Customers are seated in a bar-style dining room that centers around an open grill and before the meal begins, are presented with a display box of all the ingredients they will be enjoying.
The dinner course begins with otoshi, or an appetizer of mashed tofu and romaine lettuce drenched in sesame sauce along with a side dish of Chinese lettuce marinated in yuzu.
The first course is Beef Tartare, followed by Grilled Beef Tongue, Sirloin Steak with Asparagus, two dishes of Yakiniku (Japanese-style grilled meat) marinated with soy sauce, Tofu-Anchovy Salad, Grilled and Seasoned Corn, two types of Beef Skewers, Gambas al Ajillo, Rice, Udon Noodles and finally, Pineapple Sorbet as dessert.
These dishes can vary slightly depending on the day.
The lunch omakase (with three less courses) is 35,000 won and the dinner is 60,000 won. Uzik Robatayaki also has an extensive whiskey menu with plenty of Highball options and a very reasonable corkage fee of 10,000 won.
“Some customers ask if they can order extra food when they call to make reservations, but once they start eating, most people feel full by the time they are served the gambas,” said Woo.
Woo said that the biggest advantage of a beef omakase for the customers is that they get to try a wide array of beef cuts.
“We try to incorporate diverse parts of the cow during the course, from its head to toe, and serve the best quality cuts of the day.” Beef cuts that were served included beef tongue, sirloin and neck chain, otherwise known as rope meat.
Uzik Robatayaki uses only Wagyu beef from Australia.
Just as important as the food to Woo, is the conversation.
When asked what he wants to do in the future, Woo answered, “I just want to serve some whisky and tempura and talk with my customers. Instead of concentrating so much on the cooking, I want to engage in more conversations with customers because that is where my motivation comes from.”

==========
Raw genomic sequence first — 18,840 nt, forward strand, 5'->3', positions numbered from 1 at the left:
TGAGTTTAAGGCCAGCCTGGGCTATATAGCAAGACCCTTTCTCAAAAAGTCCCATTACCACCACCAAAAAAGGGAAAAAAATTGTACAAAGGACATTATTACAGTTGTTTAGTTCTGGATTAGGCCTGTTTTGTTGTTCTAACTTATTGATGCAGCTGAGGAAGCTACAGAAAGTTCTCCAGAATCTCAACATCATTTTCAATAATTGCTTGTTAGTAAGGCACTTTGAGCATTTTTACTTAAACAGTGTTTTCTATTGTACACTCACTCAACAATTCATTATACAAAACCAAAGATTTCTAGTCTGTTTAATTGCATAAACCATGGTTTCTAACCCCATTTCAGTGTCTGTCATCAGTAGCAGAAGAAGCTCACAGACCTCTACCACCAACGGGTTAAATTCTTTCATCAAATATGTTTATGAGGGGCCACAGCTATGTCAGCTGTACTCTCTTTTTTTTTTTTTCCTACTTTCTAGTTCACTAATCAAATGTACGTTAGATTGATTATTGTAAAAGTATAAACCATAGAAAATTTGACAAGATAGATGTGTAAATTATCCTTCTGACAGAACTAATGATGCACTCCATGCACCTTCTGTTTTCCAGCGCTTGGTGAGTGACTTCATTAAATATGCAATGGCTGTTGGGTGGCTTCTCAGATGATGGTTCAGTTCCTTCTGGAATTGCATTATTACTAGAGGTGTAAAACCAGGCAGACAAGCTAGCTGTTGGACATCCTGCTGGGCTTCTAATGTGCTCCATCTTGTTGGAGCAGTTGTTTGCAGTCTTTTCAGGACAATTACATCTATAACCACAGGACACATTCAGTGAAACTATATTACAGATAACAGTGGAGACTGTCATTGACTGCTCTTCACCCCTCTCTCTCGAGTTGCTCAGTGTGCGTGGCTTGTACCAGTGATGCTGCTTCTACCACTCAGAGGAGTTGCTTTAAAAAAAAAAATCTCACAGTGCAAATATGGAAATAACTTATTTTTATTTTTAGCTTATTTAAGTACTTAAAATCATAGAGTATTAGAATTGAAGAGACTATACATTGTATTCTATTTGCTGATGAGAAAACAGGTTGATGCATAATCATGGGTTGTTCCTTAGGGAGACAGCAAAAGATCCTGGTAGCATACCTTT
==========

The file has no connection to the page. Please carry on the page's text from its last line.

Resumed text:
Coffee omakase at Baram Coffee
A hole in the wall in Seodaemun District, central Seoul, Baram Coffee is in its 10th year since first opening in Jeju Island.
Baram Coffee offers omakase at three different price points: 20,000 won, 30,000 won and 50,000 won. While the number of cups served is the same, the types of coffee bean vary.
With around 25 types of single-origin coffee, CEO of the cafe Joe Kim, said that just a few times trying the omakase can “make you a coffee expert!”
“I ultimately want customers to discover their love for coffee,” he said.
Kim meticulously designs the tasting menu in an order that allows customers to each each flavor to its fullest. He also caters to customers’ individual tastes all the while explaining the different coffee beans and the history of coffee.
Though four cups of coffee may seem like an excessive amount, Kim assured that the omakase isn’t loaded with caffeine.
“Caffeine content depends on the brewing time of the coffee,” said Kim. “The amount of caffeine in our omakase amounts to about one cup of espresso.” In addition, the antique cups that Kim serves the beverages in can only contain some 250 milliliters.
When asked what coffee means to Kim, he answered, “Everything.”
“I may be a borderline caffeine addict,” he jokingly added. Kim drinks about 10 cups per day.
“I think of coffee as a type of medium that brings people together,” said Kim. “During all these years of running a cafe, I have never once had a negative encounter with a customer. I interpret this to be a positive energy that good coffee has. Good coffee has a power that puts people in a happy mood.”